Largely Unregulated, E-Cigs Flood U.S. Retail Market and Are Easily Available to Kids

New research suggests policy change and pricing strategies to reduce e-cigarette use and protect kids

Nearly one-third of convenience stores, pharmacies, supercenters, and other retailers located near schools nationwide sell e-cigarettes, according to research published today in a special issue of Tobacco Control. In the absence of federal regulation on e-cigarettes, 34 states have taken the initiative to regulate e-cigarettes and other tobacco-derived products, but those policies are not comprehensive and only 22 states have laws that restrict youth access to e-cigarettes.

The research presented in the special issue also provides new insight about how price impacts demand of the potentially harmful products and finds policies that increase e-cigarette retail prices, such as limiting rebates, discounts and coupons and imposing a tax, will reduce e-cigarette consumption among youth and adults.

“Not only are kids seeing advertising for e-cigarettes on TV, they’re seeing them in local stores near school and can buy them for relatively low prices,” said Frank J. Chaloupka, PhD, director of the Health Policy Center at University of Illinois at Chicago. “We know enough about e-cigarettes to say with certainty that policymakers need to act now and need to take strong measures to prevent the use of these products among young people.”

Researchers working together as part of Tobacconomics, an initiative led by Chaloupka, authored three of the studies included in the special issue, which was funded by the National Cancer Institute State and County Tobacco Control (SCTC) Research Initiative.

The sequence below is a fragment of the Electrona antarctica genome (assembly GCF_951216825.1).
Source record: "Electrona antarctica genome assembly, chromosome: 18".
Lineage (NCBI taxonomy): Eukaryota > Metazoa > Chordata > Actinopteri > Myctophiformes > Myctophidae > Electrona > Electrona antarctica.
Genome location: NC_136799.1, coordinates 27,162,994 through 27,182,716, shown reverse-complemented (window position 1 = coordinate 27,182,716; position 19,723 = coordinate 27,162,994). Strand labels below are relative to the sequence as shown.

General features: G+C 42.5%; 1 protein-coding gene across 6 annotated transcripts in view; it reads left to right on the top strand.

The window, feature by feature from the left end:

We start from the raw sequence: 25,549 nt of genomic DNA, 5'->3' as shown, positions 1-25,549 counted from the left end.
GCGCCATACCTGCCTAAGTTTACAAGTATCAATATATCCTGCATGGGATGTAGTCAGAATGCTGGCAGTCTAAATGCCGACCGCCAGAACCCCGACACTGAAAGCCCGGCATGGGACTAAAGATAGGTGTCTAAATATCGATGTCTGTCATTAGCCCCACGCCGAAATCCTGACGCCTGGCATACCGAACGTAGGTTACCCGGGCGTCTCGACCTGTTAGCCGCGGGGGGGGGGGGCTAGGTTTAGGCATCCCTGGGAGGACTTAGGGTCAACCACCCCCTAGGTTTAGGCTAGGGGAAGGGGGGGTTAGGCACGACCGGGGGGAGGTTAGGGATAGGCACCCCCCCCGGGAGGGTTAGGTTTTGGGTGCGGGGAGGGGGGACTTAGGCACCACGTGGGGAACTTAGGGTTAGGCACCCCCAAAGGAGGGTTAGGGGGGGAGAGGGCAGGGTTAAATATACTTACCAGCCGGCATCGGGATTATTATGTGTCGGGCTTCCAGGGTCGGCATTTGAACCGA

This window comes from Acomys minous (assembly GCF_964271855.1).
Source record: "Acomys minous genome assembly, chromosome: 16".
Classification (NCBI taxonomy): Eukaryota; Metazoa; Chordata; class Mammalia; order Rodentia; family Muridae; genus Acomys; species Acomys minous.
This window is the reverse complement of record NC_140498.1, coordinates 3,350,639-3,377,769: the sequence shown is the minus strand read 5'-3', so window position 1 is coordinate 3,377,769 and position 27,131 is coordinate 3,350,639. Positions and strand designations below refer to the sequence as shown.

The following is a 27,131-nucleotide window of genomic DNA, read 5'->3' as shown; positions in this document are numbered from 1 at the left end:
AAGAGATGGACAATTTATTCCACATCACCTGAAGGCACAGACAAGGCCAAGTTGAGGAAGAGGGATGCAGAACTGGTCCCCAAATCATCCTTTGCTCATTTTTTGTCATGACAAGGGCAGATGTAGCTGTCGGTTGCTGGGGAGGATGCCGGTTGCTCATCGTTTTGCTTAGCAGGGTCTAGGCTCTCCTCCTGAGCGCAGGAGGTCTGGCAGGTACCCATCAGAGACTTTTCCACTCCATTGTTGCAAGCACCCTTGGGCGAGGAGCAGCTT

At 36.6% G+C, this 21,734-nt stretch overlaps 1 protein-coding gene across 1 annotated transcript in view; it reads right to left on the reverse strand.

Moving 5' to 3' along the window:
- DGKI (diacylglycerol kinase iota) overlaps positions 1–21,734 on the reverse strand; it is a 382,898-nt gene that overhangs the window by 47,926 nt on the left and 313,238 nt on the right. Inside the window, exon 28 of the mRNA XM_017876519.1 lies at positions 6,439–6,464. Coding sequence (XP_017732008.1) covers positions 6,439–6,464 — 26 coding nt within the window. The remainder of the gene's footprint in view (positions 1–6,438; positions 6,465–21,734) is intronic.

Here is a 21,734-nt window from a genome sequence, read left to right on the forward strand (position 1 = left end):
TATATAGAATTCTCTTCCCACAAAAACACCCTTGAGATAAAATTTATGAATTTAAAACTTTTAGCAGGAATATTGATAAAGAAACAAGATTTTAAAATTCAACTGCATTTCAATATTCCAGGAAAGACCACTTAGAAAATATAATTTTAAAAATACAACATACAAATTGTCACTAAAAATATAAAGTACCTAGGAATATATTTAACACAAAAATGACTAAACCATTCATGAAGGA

The new studies help make the case for stronger regulation of e-cigarettes and identify specific policy solutions for protecting children and adults from potential exposure risks while in public places where state regulation lags behind. Key findings show that:

There has been a dramatic increase in the number of U.S. retailers that sell e-cigarettes. In 2012, e-cigarettes were available in 31% of retailers located in middle and high school enrollment zones, up from only 3% in 2010. E-cigarettes are more available in areas where tax and smoke-free air policies are weak. The authors conclude that tobacco retailers are likely selling e-cigarettes where there are more smokers and greater demand, in part due to weaker tobacco control regulation.

States need to expand and strengthen their existing laws. While 34 states have preceded the federal government by setting their own regulations for e-cigarettes, existing polices are not comprehensive. In 2013, 22 states restricted youth access to e-cigarettes, 12 states applied smoke-free air provisions to e-cigarettes, and only Minnesota had an excise tax on e-cigarettes. The authors caution that the policy gap undermines the clean indoor air environment that smoke-free air laws are designed to protect and allows youth access to e-cigarette products that may contain nicotine and other harmful ingredients.

Raising the price of e-cigarettes will reduce consumption. E-cigarette sales are very sensitive to price changes, 2 to 3 times more sensitive than traditional cigarettes. A 10% increase in price would reduce sales of reusable e-cigarettes by about 19% and sales of disposable e-cigarettes by about 12%. E-cigarettes are promoted as cheaper alternatives to traditional cigarettes and users often cite the lower cost as a reason for use. Daily e-cigarette users spend about $33 per month, while a pack-a-day cigarette smoker spends $150–$200 per month. The tax imbalance between e-cigarettes and traditional cigarettes is a major contributor to the price difference.

The full-text articles from the special issue, Electronic Nicotine Delivery Systems (ENDS): New Evidence from the State and Community Tobacco Control Research Initiative, are available at: